LAKE SURVEY UPDATE

by · September 6, 2013

The water was very clear and the weed growth was prolific, but not problematic.

Dr. Neil Hutchinson, Ph.D.
President, Principal Aquatic Scientist
Hutchinson Environmental Sciences Ltd.

On Thursday August 29, HESL scientists Dr, Neil Hutchinson and Dr. Tammy Karst-Riddoch completed the next routine water quality survey for Musslemans Lake.

We collected 3 sets of water samples:

1. a composite of the water column at the east end of the lake

2. a composite of the upper water column at the west end of the lake over the deep portion

3. a sample from 0.5m above the bottomalysis pof the at the same location at the west end.

We also collected profiles of temperature and oxygen at the east and west ends.

At this time of year the lake is strongly thermally stratified into an upper warm layer and a bottom cooler layer. The bottom layer has lost all of its oxygen – there is no oxygen in those parts of the lake that are deeper than 5m. This is a natural process for a kettle lake. It is not a great problem for fish as they simply stay in the upper water layers but the lack of oxygen causes the lake sediments to release phosphorus, a process known as “internal loading” that can cause algal blooms. We took samples to check for phosphorus in the deep section at the west end of the lake and took surface samples for taxonomic analysis of the algal community to see what the late summer community looks like.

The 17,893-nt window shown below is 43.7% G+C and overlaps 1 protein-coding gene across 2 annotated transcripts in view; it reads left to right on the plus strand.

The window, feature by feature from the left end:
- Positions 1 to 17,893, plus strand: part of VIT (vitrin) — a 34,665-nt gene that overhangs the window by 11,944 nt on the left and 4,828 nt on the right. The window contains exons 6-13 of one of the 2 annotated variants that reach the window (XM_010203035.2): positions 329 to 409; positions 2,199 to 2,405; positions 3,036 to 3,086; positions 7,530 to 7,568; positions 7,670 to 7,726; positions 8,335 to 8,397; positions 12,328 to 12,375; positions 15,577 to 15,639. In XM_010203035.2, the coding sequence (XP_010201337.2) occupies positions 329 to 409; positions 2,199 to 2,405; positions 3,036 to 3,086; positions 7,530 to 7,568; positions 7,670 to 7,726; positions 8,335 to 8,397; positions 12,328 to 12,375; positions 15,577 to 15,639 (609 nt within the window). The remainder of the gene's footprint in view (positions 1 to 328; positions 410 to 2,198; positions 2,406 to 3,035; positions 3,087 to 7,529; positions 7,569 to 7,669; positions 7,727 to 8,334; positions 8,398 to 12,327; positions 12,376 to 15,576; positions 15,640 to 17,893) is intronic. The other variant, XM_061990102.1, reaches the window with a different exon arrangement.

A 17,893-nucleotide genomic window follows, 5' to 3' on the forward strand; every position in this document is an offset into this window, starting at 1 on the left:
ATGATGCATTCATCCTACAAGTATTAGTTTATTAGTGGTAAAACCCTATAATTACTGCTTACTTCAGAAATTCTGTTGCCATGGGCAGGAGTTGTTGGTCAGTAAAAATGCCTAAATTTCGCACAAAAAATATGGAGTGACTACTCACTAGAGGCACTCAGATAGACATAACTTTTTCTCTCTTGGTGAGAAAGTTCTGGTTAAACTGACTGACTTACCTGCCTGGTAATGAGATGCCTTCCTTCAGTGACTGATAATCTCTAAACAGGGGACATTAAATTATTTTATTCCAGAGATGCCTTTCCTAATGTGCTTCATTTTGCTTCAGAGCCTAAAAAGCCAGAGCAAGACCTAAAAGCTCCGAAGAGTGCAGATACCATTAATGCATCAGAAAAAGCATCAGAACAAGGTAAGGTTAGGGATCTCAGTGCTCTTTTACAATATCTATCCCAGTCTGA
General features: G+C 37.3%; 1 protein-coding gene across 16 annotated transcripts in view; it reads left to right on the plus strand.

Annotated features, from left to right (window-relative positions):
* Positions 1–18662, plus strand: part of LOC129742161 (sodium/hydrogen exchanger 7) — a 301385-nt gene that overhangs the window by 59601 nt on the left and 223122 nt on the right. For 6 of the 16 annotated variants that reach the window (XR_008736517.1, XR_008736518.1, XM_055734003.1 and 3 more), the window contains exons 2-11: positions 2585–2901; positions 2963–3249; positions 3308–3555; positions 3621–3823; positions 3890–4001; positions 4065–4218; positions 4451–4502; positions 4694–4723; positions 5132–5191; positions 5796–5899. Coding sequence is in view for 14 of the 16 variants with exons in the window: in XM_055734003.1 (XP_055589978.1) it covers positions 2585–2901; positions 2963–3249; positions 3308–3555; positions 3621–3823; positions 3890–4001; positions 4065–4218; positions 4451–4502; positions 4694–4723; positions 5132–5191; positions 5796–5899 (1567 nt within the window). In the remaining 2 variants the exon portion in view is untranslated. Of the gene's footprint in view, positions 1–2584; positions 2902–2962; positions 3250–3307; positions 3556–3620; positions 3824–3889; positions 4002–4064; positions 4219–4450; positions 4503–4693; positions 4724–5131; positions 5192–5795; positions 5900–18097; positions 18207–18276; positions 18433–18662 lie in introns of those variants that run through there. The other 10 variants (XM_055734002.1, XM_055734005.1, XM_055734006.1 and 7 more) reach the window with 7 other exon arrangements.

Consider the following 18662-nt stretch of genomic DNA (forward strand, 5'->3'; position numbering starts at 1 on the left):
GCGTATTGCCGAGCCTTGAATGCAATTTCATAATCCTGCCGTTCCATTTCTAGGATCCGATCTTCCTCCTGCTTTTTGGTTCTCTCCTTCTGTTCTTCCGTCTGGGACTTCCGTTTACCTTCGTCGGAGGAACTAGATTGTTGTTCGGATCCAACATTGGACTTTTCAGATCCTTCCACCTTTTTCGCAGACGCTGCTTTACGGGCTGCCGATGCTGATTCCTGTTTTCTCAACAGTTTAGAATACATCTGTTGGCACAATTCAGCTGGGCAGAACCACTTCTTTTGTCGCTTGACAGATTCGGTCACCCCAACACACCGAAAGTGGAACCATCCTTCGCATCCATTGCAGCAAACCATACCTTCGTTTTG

Annual Pattern of Mixing  Young, M. (2004). Thermal Stratification in Lakes. Baylor College of Medicine, Center For Educational Outreach.

Annual Pattern of Mixing
Young, M. (2004). Thermal Stratification in Lakes. Baylor College of Medicine, Center For Educational Outreach.

As autumn progresses the lake will begin to cool and the thermal stratification will weaken until Gordon Lightfoot’s “gales of November” cause the lake to thoroughly mix, restoring oxygen to the bottom waters.We talked with a lake resident on her dock on August 29, and she told us that the water quality this year had been better than usual, with less weed growth than usual and the water remaining clear over the summer. Our own observations confirmed that the water was very clear and that the weed growth was prolific, but not problematic. We confirmed that Eurasian milfoil, a problematic invading species, was a dominant component of the aquatic plant community.HESL expects to visit the lake twice more, and prepare a report by the end of October.We thank Geranium Corporation for their support of this study.

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